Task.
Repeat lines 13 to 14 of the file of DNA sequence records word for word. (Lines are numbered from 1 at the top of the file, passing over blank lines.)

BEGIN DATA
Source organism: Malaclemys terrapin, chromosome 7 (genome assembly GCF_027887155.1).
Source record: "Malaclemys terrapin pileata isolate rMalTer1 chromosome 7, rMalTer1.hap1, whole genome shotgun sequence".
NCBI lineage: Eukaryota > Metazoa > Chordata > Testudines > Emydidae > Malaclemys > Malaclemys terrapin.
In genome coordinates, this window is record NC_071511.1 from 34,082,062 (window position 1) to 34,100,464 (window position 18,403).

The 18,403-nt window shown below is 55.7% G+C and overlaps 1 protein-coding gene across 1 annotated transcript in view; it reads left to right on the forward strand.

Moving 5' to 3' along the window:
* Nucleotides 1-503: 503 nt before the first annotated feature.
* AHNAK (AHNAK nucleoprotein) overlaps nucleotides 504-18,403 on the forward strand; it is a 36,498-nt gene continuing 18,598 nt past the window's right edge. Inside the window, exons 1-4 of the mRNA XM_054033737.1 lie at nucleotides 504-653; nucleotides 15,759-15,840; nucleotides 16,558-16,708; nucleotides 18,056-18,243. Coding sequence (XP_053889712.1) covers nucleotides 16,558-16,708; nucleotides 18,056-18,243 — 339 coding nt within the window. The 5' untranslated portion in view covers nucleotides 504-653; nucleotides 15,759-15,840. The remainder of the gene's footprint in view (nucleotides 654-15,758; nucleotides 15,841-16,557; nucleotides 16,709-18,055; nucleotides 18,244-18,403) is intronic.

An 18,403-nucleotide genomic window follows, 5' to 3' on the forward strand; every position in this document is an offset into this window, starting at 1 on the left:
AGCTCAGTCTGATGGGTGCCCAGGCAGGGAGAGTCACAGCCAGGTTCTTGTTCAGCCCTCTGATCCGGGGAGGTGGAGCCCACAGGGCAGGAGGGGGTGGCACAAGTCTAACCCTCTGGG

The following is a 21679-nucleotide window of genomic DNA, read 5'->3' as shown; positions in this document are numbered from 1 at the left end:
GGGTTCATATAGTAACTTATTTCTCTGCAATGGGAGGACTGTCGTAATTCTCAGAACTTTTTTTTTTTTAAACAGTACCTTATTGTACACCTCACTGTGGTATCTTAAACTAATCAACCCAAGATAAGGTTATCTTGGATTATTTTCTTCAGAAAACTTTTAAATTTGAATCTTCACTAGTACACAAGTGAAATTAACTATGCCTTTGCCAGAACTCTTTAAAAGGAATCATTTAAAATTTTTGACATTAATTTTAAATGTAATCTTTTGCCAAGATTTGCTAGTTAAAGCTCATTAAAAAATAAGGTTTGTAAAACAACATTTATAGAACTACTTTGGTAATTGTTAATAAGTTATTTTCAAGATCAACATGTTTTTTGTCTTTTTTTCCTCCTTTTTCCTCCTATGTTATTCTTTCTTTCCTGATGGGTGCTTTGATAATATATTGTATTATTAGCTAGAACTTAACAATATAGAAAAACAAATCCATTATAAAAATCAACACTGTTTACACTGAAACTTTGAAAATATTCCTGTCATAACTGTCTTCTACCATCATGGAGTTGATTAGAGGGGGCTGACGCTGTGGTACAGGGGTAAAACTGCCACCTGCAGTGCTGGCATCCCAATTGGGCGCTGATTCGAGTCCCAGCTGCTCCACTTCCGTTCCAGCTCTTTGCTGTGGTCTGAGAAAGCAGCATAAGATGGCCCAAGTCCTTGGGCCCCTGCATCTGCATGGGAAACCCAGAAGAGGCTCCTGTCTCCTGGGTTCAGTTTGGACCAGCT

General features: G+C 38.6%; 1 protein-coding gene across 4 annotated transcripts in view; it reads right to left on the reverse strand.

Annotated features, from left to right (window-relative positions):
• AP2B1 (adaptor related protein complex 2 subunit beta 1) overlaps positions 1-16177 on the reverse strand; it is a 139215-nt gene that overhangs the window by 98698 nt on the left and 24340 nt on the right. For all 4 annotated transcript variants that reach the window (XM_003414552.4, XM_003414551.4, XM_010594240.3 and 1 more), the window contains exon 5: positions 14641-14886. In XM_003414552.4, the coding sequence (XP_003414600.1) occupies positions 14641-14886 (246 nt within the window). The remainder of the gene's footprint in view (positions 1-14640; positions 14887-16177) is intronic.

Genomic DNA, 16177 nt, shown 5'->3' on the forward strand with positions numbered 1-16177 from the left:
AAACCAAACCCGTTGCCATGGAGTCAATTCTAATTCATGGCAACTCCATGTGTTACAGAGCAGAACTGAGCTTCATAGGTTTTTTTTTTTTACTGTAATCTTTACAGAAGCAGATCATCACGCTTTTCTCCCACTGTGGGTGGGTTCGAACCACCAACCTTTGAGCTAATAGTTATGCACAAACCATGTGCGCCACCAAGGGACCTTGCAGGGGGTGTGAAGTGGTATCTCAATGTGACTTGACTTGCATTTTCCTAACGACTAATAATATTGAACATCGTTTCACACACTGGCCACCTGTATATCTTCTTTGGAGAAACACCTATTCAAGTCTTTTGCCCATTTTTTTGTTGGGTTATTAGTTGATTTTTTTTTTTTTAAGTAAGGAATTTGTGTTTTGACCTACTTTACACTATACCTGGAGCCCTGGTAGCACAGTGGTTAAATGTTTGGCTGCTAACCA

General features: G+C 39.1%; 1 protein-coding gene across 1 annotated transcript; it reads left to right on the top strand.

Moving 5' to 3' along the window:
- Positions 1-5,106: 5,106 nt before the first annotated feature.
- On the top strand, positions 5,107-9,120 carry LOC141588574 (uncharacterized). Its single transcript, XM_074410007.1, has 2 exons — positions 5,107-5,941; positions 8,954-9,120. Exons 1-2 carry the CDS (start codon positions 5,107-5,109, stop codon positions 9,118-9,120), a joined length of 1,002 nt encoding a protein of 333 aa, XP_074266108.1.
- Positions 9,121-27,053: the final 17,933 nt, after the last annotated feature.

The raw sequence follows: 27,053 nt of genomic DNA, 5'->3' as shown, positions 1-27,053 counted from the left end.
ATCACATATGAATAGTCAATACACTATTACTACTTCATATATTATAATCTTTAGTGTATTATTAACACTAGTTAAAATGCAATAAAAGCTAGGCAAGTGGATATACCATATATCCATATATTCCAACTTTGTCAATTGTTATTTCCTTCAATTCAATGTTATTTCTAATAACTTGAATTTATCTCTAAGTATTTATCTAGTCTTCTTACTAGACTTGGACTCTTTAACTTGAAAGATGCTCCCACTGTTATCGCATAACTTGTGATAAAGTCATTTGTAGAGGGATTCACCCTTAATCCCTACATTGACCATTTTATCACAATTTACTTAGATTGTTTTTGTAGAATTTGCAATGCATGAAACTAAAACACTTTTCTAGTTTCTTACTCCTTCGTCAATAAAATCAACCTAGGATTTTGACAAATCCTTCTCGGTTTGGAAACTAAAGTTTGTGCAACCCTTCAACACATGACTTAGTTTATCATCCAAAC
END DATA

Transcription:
General features: G+C 38.6%; 1 protein-coding gene across 4 annotated transcripts in view; it reads right to left on the reverse strand.

Annotated features, from left to right (window-relative positions):